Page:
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Re: Amazing Tendaguru and the most prolific localities in the world

Mike Taylor wrote:

At this stage, I would welcome a contribution from someone who knows
what they're talking about :-)

Hey, don't look at me. I just BS, and hope somebody takes me seriously. :-)

> The femur from SII is incomplete.

Yes.  I've seen it described as such many times, but never read any
detailed statement of what the damage is and how it affects the
measurable length.

Maybe Heinrich (1999) can help out, in lieu of finding Janensch's original paper. The cartoon of the arrangement of the SII elements in the field may provide a loose guide to how much of the femur was intact.

Interestingly, some of the brachiosaur limb elements are preserved in such a manner that suggests that the animals were mired in the mud, and died where they stood!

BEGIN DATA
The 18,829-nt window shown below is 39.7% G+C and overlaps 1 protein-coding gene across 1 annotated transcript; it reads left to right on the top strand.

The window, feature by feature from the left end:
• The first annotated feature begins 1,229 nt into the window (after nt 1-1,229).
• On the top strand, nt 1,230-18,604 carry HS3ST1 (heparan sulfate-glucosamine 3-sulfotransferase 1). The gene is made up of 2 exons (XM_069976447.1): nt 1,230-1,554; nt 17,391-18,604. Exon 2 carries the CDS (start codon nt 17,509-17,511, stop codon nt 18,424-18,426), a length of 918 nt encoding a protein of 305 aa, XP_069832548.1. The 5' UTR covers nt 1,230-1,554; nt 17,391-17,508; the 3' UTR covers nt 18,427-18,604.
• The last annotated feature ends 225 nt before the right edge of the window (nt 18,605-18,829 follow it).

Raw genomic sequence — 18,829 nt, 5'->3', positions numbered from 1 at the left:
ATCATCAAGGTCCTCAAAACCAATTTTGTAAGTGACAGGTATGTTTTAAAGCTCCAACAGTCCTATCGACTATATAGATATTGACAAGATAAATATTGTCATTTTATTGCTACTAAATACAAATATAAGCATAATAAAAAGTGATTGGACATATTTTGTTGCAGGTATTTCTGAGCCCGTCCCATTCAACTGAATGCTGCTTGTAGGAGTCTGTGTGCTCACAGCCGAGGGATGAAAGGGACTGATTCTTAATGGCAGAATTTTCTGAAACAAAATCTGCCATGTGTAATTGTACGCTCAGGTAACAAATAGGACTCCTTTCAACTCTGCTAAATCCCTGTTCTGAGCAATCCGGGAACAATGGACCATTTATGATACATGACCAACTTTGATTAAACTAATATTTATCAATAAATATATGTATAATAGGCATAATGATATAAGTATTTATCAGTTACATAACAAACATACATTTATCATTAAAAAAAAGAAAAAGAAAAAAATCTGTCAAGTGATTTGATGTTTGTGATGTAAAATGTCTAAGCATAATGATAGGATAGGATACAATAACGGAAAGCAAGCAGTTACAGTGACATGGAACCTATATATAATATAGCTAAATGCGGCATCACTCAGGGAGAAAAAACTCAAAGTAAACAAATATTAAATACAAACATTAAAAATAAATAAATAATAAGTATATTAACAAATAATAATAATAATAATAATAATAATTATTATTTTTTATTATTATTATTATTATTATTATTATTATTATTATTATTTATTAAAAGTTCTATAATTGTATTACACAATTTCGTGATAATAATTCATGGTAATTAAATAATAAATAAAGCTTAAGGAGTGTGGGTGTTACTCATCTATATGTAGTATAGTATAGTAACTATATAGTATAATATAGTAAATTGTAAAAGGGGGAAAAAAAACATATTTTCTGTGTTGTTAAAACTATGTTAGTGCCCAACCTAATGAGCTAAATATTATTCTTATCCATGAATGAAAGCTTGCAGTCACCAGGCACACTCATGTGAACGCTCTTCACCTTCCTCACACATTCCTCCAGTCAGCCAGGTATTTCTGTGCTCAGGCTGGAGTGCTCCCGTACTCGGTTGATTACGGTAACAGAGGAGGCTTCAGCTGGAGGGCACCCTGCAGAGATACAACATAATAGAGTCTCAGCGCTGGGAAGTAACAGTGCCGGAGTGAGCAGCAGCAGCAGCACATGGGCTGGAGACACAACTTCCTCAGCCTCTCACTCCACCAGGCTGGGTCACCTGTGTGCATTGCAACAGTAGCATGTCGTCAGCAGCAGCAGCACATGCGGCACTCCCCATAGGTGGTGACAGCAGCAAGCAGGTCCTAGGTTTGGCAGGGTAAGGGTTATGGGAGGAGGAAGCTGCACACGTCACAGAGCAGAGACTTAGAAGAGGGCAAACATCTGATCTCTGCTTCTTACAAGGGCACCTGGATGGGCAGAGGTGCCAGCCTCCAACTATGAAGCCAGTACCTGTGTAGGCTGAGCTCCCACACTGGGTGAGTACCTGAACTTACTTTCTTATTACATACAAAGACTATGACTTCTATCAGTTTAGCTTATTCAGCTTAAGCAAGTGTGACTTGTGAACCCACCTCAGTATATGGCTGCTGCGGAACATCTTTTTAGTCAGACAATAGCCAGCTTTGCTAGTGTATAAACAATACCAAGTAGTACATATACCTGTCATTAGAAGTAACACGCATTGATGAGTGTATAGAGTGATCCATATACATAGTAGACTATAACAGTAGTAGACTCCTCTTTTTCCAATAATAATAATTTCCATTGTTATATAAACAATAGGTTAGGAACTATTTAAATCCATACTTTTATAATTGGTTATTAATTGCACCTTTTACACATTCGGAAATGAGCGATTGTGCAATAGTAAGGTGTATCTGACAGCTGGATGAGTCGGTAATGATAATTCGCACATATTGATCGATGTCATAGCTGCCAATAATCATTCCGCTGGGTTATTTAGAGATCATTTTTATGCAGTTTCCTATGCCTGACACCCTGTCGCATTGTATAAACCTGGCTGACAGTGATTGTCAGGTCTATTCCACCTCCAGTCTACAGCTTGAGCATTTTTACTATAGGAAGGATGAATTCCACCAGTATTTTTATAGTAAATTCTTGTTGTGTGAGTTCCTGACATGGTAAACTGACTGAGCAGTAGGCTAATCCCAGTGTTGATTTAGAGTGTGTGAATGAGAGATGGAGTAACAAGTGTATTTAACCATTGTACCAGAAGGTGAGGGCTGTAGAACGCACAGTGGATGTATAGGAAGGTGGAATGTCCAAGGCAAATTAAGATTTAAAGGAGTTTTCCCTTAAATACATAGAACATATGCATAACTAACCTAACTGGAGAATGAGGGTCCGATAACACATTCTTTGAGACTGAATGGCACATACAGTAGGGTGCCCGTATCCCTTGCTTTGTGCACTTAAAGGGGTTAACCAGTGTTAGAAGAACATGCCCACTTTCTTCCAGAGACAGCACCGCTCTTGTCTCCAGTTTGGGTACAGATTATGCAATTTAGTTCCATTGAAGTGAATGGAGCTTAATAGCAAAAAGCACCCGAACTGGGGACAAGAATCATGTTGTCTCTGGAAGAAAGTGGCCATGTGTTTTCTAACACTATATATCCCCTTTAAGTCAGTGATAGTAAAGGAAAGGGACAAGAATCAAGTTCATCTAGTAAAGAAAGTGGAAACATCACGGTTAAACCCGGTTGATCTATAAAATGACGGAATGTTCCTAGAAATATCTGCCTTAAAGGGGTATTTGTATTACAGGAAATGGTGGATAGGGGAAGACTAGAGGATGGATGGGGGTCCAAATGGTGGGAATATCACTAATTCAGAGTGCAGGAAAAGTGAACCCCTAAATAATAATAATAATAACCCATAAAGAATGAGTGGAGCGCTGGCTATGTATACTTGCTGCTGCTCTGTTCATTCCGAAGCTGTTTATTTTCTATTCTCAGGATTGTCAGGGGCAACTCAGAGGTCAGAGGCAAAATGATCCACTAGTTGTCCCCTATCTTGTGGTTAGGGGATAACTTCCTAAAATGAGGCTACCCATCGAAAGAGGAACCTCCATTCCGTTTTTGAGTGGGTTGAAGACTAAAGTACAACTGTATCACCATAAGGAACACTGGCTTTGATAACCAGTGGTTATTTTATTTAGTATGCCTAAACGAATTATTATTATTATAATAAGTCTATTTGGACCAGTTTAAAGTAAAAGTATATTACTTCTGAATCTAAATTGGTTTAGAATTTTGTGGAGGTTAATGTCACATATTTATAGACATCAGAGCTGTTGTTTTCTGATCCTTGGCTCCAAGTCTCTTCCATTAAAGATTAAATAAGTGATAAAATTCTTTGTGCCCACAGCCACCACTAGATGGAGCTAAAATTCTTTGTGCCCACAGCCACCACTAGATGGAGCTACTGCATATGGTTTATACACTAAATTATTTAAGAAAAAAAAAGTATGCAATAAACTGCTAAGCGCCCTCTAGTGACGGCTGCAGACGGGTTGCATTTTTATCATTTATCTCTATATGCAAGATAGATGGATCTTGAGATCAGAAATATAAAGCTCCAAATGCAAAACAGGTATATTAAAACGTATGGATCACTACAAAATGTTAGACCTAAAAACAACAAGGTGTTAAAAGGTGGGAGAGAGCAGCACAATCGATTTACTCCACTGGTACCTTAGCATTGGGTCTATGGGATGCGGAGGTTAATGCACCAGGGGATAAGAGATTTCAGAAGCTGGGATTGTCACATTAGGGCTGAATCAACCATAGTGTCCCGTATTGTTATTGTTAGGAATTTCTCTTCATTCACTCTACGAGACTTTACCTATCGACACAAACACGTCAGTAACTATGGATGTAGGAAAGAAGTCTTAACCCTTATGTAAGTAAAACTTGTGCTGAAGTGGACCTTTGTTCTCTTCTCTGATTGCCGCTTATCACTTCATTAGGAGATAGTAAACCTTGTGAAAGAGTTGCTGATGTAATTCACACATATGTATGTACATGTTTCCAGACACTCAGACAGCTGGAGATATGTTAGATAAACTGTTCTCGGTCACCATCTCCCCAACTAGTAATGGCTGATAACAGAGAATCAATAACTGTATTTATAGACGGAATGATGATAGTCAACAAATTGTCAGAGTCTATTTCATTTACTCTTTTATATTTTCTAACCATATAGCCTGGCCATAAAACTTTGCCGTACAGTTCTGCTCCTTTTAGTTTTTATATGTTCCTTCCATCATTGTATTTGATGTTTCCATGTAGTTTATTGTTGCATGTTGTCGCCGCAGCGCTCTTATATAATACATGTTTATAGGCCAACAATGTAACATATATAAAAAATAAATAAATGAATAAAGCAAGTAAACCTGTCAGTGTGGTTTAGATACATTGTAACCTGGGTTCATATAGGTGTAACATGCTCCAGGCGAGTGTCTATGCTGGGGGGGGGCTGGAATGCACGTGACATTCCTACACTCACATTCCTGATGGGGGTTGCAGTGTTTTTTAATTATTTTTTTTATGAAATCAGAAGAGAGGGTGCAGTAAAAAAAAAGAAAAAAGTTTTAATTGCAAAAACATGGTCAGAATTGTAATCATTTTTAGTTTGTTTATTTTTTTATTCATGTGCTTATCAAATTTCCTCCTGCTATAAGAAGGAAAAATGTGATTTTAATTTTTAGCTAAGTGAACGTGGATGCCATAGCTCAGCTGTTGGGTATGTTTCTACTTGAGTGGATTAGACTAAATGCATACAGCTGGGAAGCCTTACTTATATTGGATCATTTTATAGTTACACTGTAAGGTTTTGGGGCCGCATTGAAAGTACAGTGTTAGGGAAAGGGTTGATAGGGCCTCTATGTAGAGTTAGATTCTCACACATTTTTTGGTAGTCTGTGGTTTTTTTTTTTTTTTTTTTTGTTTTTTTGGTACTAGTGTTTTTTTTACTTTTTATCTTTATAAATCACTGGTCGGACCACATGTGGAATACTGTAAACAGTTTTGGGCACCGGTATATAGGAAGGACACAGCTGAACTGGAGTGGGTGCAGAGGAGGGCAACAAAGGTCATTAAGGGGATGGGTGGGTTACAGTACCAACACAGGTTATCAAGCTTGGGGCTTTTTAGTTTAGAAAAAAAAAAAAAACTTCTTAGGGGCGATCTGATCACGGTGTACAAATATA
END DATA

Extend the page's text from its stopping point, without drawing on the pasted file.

(BTW., I seem to
recall reading somewhere that the more recent _Dicraeosaurus_, may be
more closely related to _Amargasaurus_ than to its apparent ancestor
_D. hansemanni_.  I don't recall the details, though.)

Yep, you are absolutely correct. This is from Salgado (1999) - although he does not actually erect the new combination _Amargasaurus sattleri_.

Salgado, L.( 1999). The macroevolution of the Diplodocimorpha (Dinosauria; Sauropoda): a developmental model. Ameghiniana 36: 203-216.

However, now that I check my Russell et al. 1980, I see that their
Table II (page 171) shows (from oldest to youngest) one
_Brachiosaurus_ individual known from the "Base, Middle Saurian Bed",
26 from the Middle Saurian Bed, three from the Lower Transitional
Sands, four from the the Upper Transitional Sands and ... [drum-roll]
NONE from the Upper Saurian Bed.  That is of course in conflict with,
for example, Christian and Heinrich's (1998)

I would think it would also contradict Janensch's work!